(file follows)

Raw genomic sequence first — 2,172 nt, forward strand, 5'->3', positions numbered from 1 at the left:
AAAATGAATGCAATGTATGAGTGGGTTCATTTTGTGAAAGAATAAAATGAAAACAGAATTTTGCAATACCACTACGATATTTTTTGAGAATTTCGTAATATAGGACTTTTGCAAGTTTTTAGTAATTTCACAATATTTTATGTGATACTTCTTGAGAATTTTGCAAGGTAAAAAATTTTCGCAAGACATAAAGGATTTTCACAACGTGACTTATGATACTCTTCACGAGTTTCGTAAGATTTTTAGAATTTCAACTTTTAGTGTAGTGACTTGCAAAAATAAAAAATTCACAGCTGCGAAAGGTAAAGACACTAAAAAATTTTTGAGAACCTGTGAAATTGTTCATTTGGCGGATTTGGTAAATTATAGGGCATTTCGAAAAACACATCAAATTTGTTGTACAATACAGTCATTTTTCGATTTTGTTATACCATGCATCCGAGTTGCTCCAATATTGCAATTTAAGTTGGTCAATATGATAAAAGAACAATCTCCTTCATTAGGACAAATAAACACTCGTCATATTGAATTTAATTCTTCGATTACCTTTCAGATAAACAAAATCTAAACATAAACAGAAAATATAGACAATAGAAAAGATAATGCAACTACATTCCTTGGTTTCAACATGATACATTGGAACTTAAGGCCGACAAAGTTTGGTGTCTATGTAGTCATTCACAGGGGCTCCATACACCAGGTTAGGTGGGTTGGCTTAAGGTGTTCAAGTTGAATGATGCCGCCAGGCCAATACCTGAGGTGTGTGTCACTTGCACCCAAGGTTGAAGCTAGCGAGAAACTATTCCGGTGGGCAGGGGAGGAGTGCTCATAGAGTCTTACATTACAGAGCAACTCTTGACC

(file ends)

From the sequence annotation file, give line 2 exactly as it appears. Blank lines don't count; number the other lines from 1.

AAAATGAATGCAATGTATGAGTGGGTTCATTTTGTGAAAGAATAAAATGAAAACAGAATTTTGCAATACCACTACGATATTTTTTGAGAATTTCGTAATATAGGACTTTTGCAAGTTTTTAGTAATTTCACAATATTTTATGTGATACTTCTTGAGAATTTTGCAAGGTAAAAAATTTTCGCAAGACATAAAGGATTTTCACAACGTGACTTATGATACTCTTCACGAGTTTCGTAAGATTTTTAGAATTTCAACTTTTAGTGTAGTGACTTGCAAAAATAAAAAATTCACAGCTGCGAAAGGTAAAGACACTAAAAAATTTTTGAGAACCTGTGAAATTGTTCATTTGGCGGATTTGGTAAATTATAGGGCATTTCGAAAAACACATCAAATTTGTTGTACAATACAGTCATTTTTCGATTTTGTTATACCATGCATCCGAGTTGCTCCAATATTGCAATTTAAGTTGGTCAATATGATAAAAGAACAATCTCCTTCATTAGGACAAATAAACACTCGTCATATTGAATTTAATTCTTCGATTACCTTTCAGATAAACAAAATCTAAACATAAACAGAAAATATAGACAATAGAAAAGATAATGCAACTACATTCCTTGGTTTCAACATGATACATTGGAACTTAAGGCCGACAAAGTTTGGTGTCTATGTAGTCATTCACAGGGGCTCCATACACCAGGTTAGGTGGGTTGGCTTAAGGTGTTCAAGTTGAATGATGCCGCCAGGCCAATACCTGAGGTGTGTGTCACTTGCACCCAAGGTTGAAGCTAGCGAGAAACTATTCCGGTGGGCAGGGGAGGAGTGCTCATAGAGTCTTACATTACAGAGCAACTCTTGACC